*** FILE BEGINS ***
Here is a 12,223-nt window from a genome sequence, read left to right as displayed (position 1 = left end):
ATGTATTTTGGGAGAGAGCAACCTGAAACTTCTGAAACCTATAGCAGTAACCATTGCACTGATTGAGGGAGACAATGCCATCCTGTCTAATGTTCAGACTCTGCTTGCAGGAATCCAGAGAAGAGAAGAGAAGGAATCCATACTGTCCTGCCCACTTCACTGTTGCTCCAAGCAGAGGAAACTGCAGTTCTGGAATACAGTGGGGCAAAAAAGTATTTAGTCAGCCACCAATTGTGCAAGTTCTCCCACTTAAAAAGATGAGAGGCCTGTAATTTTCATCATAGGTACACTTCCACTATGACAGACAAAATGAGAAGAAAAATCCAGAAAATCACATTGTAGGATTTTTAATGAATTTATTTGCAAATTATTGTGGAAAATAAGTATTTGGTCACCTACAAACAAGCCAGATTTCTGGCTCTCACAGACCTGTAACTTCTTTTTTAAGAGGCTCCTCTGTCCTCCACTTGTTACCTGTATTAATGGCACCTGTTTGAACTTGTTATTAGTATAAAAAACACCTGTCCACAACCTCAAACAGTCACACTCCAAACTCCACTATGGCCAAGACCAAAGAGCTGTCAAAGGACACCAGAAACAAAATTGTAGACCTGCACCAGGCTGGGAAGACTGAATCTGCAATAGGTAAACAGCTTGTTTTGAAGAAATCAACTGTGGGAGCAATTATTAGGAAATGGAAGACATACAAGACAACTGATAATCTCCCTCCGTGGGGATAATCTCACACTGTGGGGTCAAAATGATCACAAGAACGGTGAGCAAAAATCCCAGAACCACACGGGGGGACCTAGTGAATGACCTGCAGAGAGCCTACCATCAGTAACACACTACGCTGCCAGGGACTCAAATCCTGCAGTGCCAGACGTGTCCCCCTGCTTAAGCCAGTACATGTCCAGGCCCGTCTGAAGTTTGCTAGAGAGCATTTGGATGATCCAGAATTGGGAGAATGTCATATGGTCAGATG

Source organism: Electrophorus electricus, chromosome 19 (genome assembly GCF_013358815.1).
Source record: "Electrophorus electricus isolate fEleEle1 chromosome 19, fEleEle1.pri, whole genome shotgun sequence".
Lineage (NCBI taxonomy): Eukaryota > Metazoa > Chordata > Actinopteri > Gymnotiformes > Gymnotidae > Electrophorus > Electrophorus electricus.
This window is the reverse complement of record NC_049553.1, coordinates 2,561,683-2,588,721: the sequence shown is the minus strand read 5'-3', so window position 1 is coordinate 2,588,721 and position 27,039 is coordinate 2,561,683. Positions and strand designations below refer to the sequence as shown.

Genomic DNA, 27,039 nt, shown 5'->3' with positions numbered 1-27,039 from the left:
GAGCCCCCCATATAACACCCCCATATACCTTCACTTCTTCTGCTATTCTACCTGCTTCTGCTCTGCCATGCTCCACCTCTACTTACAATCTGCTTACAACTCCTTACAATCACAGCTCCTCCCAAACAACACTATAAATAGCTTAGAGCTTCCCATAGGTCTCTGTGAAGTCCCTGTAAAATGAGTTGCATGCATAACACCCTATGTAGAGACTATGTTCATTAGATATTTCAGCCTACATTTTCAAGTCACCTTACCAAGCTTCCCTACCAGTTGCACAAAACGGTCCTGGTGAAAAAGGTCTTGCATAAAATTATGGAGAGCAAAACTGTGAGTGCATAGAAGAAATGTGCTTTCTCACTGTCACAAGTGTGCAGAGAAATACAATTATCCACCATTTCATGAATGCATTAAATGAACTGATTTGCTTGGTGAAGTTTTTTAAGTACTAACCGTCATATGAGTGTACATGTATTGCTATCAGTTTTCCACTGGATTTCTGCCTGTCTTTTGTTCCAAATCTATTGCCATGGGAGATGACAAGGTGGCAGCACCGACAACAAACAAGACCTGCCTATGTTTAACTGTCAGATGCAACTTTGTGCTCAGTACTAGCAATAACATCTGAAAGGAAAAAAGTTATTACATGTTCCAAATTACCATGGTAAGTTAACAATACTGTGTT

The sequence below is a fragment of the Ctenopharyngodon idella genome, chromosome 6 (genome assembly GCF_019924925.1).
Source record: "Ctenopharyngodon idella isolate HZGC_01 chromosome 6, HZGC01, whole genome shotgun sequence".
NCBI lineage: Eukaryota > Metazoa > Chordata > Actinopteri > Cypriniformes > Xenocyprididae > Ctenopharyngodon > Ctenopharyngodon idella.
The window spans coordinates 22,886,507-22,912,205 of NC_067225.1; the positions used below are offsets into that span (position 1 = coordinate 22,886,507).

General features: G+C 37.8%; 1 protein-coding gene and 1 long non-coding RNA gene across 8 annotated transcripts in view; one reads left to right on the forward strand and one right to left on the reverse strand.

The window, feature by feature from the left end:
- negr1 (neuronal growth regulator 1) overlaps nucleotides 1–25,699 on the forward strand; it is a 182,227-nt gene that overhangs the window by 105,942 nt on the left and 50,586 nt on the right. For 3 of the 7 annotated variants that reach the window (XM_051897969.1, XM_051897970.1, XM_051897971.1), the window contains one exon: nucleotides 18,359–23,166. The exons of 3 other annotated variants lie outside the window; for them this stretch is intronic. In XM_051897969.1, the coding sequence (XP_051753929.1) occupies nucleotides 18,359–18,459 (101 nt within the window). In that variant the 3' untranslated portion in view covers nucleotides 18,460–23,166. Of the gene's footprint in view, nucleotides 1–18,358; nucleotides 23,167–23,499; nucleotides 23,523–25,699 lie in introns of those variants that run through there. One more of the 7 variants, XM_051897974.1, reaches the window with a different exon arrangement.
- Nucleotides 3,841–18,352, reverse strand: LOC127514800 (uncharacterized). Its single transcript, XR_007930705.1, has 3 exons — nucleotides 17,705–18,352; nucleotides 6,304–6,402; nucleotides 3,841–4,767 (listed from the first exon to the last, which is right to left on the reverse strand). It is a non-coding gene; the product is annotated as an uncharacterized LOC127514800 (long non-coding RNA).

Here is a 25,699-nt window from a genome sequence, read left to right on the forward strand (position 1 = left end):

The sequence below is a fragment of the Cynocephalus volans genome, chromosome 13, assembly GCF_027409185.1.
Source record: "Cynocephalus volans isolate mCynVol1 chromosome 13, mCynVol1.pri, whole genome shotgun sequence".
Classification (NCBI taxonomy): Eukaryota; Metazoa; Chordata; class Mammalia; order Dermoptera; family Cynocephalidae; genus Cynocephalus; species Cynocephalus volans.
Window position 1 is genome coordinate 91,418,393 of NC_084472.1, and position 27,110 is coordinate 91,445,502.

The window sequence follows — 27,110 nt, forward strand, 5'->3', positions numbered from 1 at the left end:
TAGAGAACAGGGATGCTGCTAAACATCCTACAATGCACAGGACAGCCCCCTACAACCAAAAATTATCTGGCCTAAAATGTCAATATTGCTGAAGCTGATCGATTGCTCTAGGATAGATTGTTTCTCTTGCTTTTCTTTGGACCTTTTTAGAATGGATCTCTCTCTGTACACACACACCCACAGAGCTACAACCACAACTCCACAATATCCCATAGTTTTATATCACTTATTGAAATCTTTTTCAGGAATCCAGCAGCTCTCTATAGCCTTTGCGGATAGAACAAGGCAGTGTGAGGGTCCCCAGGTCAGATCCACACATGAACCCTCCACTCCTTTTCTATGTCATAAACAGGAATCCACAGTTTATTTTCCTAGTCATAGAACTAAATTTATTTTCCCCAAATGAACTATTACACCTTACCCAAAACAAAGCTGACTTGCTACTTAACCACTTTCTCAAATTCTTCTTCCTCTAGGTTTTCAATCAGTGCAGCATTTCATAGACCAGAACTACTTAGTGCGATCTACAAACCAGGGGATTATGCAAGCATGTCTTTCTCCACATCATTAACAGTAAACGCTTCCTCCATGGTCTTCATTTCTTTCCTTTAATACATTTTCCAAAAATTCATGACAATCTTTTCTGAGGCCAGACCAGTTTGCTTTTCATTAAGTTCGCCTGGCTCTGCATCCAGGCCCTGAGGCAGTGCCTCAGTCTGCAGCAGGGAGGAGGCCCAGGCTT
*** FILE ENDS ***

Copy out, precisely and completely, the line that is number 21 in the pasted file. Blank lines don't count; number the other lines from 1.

Window position 1 is genome coordinate 91,418,393 of NC_084472.1, and position 27,110 is coordinate 91,445,502.